There are "nutrition sommeliers" who blend tongue-puckering concoctions that people willingly drink but flat out refused when their mothers attempted the same thing some 20 years earlier. There are "rice gurus" who pick your carbohydrate combinations and “crystal healers” who balance your aura but never quite as vigorously or as permanently as when your schoolmaster administered the cane to your wayward bottom.

The safest refuge is the toilet. It's private, dependable, chilled out, quiet - except when a conference comes to town - and the water is free once you figure out how the latest hi-tech works. It can be entertaining too.

{At Starhill mall in Kuala Lumpur the toilets resemble the Pharaoh's revenge on an archaeological dig... dark and disturbing if whimsical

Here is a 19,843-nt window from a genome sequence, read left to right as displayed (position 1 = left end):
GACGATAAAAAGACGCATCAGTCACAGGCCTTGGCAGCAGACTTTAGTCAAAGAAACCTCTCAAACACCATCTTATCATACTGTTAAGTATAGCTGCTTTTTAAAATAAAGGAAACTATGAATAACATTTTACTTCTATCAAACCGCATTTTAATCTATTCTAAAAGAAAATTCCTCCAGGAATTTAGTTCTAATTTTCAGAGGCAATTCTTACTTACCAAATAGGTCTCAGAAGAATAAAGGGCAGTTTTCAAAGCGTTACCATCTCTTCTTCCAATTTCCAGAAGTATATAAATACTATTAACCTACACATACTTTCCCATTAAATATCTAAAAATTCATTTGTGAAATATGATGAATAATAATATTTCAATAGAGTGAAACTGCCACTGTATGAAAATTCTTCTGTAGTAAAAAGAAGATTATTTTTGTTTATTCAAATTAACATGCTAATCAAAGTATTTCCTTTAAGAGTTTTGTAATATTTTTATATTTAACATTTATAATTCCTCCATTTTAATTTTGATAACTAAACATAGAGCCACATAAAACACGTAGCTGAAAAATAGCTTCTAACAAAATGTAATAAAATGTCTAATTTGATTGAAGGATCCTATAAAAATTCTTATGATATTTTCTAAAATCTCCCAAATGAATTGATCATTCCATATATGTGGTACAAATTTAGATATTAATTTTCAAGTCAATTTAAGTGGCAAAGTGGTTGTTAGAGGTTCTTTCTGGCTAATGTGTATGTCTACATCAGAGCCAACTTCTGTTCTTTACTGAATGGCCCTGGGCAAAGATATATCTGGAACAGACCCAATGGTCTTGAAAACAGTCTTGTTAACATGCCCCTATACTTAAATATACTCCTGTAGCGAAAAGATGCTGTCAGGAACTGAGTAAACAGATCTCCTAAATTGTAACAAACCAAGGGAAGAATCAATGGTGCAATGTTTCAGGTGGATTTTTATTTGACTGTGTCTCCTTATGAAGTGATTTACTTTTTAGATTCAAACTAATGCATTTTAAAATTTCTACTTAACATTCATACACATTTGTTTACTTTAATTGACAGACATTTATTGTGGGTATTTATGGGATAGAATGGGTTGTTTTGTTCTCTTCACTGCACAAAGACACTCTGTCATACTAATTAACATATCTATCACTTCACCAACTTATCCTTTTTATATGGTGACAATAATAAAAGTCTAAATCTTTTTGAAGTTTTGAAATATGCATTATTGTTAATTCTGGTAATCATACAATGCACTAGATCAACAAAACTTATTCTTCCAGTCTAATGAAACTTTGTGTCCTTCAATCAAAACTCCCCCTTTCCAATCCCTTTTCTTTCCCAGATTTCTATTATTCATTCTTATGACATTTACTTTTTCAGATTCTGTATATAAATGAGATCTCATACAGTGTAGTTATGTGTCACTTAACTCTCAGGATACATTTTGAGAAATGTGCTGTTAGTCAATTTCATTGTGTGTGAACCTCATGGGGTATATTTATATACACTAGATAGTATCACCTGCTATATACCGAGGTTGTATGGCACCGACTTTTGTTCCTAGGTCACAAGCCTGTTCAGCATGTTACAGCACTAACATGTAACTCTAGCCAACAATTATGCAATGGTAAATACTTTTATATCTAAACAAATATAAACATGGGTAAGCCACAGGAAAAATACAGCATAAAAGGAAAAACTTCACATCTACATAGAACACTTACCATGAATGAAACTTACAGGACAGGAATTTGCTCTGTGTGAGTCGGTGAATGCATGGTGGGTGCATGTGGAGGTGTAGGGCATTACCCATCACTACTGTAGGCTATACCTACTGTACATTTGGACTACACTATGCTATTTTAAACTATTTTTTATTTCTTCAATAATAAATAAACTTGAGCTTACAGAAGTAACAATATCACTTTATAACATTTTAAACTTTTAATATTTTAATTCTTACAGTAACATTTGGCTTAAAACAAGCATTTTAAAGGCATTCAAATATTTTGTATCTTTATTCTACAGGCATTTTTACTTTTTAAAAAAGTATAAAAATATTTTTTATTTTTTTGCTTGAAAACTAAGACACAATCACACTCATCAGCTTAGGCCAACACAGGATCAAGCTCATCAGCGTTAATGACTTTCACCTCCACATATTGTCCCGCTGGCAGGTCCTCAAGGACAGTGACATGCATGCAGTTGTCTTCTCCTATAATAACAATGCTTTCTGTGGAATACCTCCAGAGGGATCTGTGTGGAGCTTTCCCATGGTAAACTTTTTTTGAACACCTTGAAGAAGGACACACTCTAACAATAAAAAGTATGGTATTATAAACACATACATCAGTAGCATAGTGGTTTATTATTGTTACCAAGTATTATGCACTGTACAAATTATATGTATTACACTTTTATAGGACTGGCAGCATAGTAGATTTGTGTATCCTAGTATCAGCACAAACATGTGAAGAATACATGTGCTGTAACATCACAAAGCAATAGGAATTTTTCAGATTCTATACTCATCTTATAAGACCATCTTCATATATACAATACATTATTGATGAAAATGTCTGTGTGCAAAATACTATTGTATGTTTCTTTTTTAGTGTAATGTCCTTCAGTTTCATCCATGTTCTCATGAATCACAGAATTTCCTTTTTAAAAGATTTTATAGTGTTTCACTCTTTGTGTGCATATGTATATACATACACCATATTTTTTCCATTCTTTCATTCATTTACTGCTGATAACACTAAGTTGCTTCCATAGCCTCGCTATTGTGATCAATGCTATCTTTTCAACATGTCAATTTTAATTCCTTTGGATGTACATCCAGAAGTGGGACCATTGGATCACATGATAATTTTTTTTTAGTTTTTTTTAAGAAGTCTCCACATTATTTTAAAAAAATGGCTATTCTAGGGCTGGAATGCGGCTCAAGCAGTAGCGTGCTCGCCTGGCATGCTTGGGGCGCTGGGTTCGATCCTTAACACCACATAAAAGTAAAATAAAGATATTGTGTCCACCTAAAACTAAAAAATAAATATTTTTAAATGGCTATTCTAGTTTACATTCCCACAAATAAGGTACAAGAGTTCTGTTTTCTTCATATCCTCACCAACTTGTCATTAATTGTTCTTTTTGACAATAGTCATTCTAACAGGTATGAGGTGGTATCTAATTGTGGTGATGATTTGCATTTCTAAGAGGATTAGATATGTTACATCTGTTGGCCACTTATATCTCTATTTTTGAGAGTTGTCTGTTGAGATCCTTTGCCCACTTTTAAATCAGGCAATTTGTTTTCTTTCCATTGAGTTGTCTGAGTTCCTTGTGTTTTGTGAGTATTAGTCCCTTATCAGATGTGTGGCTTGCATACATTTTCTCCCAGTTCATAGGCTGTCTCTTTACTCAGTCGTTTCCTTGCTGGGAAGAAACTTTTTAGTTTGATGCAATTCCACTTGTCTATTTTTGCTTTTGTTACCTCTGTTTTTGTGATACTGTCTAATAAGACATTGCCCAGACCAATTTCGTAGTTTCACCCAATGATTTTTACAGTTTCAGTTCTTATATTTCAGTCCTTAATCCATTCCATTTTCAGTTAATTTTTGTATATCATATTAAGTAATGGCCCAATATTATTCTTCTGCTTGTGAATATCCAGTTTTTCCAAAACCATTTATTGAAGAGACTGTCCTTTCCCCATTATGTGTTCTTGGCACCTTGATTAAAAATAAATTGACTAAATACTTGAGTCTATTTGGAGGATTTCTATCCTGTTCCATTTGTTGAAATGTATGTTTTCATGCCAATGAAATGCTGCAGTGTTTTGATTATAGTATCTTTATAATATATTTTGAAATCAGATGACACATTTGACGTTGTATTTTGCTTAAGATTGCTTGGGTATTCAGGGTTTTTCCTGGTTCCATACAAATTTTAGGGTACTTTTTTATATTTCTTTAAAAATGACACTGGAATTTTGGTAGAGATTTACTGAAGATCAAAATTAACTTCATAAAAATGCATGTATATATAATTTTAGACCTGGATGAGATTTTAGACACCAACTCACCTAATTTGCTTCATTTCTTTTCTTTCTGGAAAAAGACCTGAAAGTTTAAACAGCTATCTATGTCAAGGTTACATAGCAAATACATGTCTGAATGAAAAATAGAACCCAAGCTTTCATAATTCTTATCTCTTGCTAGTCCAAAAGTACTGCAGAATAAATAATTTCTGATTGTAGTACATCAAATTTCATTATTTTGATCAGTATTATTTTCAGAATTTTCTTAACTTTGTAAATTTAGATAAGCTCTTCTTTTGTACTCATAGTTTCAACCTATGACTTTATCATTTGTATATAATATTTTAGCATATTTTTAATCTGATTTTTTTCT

Hong Kong has its gold toilet, the pet project of jewellery nabob Lam Sai-wing who constructed a Swiss suite in 24 carats complete with a glittering solid gold potty. A huge Mainland visitor draw, the initial six tons of gold, once wordily touted as "The World's Most Expensive Gold and Jewelry Sparkling Environmental Friendly Washroom," has steadily shrunk as the company jewellers sensibly melt it for use in the manner God and wealthy tai-tais intended. The resplendent toilet remains - for a while.

The Sultan of Brunei attempted this on RBA planes at one time before cattle class crooks started chipping away at the shiny stuff.

The Peninsula Hong Kong prides itself on hoary tradition but not in the penthouse Felix Bar restrooms where vertiginous views await the legless as they attempt to empty bladders in full view of the city below.  Very chic, and terrifying, in an open-minded contemporary sort of way and just the spot to gather your wits before you pop the question.

The egalitarian Sheraton Sanya has a baby diaper fold-down table in the men's toilet while the Raffles Hainan at Clearwater Bay offers electronic Japanese potties to pamper and preen your behind to perfection. Not to be outdone, the Kempinski Haitang Bay has the snazziest public loos with double height glass panes and long purple gauze drapes.